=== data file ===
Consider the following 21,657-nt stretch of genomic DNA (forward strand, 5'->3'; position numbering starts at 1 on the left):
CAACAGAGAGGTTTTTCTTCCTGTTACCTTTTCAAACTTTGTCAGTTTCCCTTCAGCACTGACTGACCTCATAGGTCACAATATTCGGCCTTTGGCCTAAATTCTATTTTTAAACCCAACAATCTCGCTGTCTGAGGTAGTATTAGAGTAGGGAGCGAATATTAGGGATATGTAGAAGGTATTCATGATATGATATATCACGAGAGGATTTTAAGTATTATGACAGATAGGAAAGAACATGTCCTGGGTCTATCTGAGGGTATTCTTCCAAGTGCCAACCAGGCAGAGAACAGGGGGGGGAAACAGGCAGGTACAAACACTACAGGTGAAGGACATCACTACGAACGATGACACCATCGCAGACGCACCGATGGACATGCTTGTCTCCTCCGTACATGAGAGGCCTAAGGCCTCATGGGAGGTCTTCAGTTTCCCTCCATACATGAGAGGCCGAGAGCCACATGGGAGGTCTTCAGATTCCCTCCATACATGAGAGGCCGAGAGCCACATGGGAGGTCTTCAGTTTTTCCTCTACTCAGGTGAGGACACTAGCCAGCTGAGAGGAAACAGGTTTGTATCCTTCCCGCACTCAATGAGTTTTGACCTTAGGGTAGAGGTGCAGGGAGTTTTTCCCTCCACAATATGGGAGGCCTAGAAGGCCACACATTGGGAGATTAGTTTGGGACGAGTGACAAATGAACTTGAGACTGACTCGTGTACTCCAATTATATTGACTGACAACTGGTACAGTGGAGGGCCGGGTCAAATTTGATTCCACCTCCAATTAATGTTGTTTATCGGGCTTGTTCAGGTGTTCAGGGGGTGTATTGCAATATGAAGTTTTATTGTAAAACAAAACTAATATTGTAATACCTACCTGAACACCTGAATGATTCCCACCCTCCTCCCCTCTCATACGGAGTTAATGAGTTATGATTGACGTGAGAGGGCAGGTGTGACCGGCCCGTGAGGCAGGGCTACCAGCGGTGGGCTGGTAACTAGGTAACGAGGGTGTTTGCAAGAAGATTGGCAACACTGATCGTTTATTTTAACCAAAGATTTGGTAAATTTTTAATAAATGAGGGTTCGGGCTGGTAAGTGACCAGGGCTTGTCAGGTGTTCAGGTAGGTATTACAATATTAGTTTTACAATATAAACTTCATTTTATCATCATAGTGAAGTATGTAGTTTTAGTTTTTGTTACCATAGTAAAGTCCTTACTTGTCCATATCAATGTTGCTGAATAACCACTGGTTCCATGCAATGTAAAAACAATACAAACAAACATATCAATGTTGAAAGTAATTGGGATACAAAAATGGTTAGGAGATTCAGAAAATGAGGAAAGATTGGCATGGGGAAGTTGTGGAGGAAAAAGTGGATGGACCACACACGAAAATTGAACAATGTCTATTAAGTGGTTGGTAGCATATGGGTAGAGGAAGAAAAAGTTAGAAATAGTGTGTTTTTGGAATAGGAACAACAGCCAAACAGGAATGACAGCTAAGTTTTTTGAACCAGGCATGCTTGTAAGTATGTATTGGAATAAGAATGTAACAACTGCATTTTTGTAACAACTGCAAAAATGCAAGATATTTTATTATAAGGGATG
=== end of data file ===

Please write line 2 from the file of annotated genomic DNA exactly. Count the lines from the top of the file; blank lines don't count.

CAACAGAGAGGTTTTTCTTCCTGTTACCTTTTCAAACTTTGTCAGTTTCCCTTCAGCACTGACTGACCTCATAGGTCACAATATTCGGCCTTTGGCCTAAATTCTATTTTTAAACCCAACAATCTCGCTGTCTGAGGTAGTATTAGAGTAGGGAGCGAATATTAGGGATATGTAGAAGGTATTCATGATATGATATATCACGAGAGGATTTTAAGTATTATGACAGATAGGAAAGAACATGTCCTGGGTCTATCTGAGGGTATTCTTCCAAGTGCCAACCAGGCAGAGAACAGGGGGGGGAAACAGGCAGGTACAAACACTACAGGTGAAGGACATCACTACGAACGATGACACCATCGCAGACGCACCGATGGACATGCTTGTCTCCTCCGTACATGAGAGGCCTAAGGCCTCATGGGAGGTCTTCAGTTTCCCTCCATACATGAGAGGCCGAGAGCCACATGGGAGGTCTTCAGATTCCCTCCATACATGAGAGGCCGAGAGCCACATGGGAGGTCTTCAGTTTTTCCTCTACTCAGGTGAGGACACTAGCCAGCTGAGAGGAAACAGGTTTGTATCCTTCCCGCACTCAATGAGTTTTGACCTTAGGGTAGAGGTGCAGGGAGTTTTTCCCTCCACAATATGGGAGGCCTAGAAGGCCACACATTGGGAGATTAGTTTGGGACGAGTGACAAATGAACTTGAGACTGACTCGTGTACTCCAATTATATTGACTGACAACTGGTACAGTGGAGGGCCGGGTCAAATTTGATTCCACCTCCAATTAATGTTGTTTATCGGGCTTGTTCAGGTGTTCAGGGGGTGTATTGCAATATGAAGTTTTATTGTAAAACAAAACTAATATTGTAATACCTACCTGAACACCTGAATGATTCCCACCCTCCTCCCCTCTCATACGGAGTTAATGAGTTATGATTGACGTGAGAGGGCAGGTGTGACCGGCCCGTGAGGCAGGGCTACCAGCGGTGGGCTGGTAACTAGGTAACGAGGGTGTTTGCAAGAAGATTGGCAACACTGATCGTTTATTTTAACCAAAGATTTGGTAAATTTTTAATAAATGAGGGTTCGGGCTGGTAAGTGACCAGGGCTTGTCAGGTGTTCAGGTAGGTATTACAATATTAGTTTTACAATATAAACTTCATTTTATCATCATAGTGAAGTATGTAGTTTTAGTTTTTGTTACCATAGTAAAGTCCTTACTTGTCCATATCAATGTTGCTGAATAACCACTGGTTCCATGCAATGTAAAAACAATACAAACAAACATATCAATGTTGAAAGTAATTGGGATACAAAAATGGTTAGGAGATTCAGAAAATGAGGAAAGATTGGCATGGGGAAGTTGTGGAGGAAAAAGTGGATGGACCACACACGAAAATTGAACAATGTCTATTAAGTGGTTGGTAGCATATGGGTAGAGGAAGAAAAAGTTAGAAATAGTGTGTTTTTGGAATAGGAACAACAGCCAAACAGGAATGACAGCTAAGTTTTTTGAACCAGGCATGCTTGTAAGTATGTATTGGAATAAGAATGTAACAACTGCATTTTTGTAACAACTGCAAAAATGCAAGATATTTTATTATAAGGGATG